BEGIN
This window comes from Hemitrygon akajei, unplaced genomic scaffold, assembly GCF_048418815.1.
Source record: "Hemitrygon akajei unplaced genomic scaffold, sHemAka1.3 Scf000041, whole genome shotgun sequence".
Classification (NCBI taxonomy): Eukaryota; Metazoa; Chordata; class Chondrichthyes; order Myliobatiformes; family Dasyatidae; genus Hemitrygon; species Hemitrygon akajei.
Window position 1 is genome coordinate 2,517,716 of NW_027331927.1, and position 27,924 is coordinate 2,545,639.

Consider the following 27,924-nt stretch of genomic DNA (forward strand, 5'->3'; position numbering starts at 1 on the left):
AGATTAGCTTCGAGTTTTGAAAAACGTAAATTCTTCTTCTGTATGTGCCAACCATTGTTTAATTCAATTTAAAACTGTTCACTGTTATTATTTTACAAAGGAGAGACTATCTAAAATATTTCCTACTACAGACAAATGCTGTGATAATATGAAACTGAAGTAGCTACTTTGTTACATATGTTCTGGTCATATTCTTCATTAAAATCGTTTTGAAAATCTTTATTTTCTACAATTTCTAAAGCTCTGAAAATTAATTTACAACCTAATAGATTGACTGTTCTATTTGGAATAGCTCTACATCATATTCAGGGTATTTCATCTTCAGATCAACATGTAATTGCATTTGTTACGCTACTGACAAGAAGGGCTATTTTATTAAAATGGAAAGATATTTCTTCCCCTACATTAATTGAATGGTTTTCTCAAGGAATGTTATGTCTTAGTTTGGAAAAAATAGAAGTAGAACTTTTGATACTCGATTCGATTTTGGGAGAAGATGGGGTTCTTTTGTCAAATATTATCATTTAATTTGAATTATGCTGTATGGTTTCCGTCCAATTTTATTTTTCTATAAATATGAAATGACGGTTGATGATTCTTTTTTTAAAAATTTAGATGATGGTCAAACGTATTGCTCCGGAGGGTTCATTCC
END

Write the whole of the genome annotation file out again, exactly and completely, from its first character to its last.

This window comes from Hemitrygon akajei, unplaced genomic scaffold, assembly GCF_048418815.1.
Source record: "Hemitrygon akajei unplaced genomic scaffold, sHemAka1.3 Scf000041, whole genome shotgun sequence".
Classification (NCBI taxonomy): Eukaryota; Metazoa; Chordata; class Chondrichthyes; order Myliobatiformes; family Dasyatidae; genus Hemitrygon; species Hemitrygon akajei.
Window position 1 is genome coordinate 2,517,716 of NW_027331927.1, and position 27,924 is coordinate 2,545,639.

Consider the following 27,924-nt stretch of genomic DNA (forward strand, 5'->3'; position numbering starts at 1 on the left):
AGATTAGCTTCGAGTTTTGAAAAACGTAAATTCTTCTTCTGTATGTGCCAACCATTGTTTAATTCAATTTAAAACTGTTCACTGTTATTATTTTACAAAGGAGAGACTATCTAAAATATTTCCTACTACAGACAAATGCTGTGATAATATGAAACTGAAGTAGCTACTTTGTTACATATGTTCTGGTCATATTCTTCATTAAAATCGTTTTGAAAATCTTTATTTTCTACAATTTCTAAAGCTCTGAAAATTAATTTACAACCTAATAGATTGACTGTTCTATTTGGAATAGCTCTACATCATATTCAGGGTATTTCATCTTCAGATCAACATGTAATTGCATTTGTTACGCTACTGACAAGAAGGGCTATTTTATTAAAATGGAAAGATATTTCTTCCCCTACATTAATTGAATGGTTTTCTCAAGGAATGTTATGTCTTAGTTTGGAAAAAATAGAAGTAGAACTTTTGATACTCGATTCGATTTTGGGAGAAGATGGGGTTCTTTTGTCAAATATTATCATTTAATTTGAATTATGCTGTATGGTTTCCGTCCAATTTTATTTTTCTATAAATATGAAATGACGGTTGATGATTCTTTTTTTAAAAATTTAGATGATGGTCAAACGTATTGCTCCGGAGGGTTCATTCC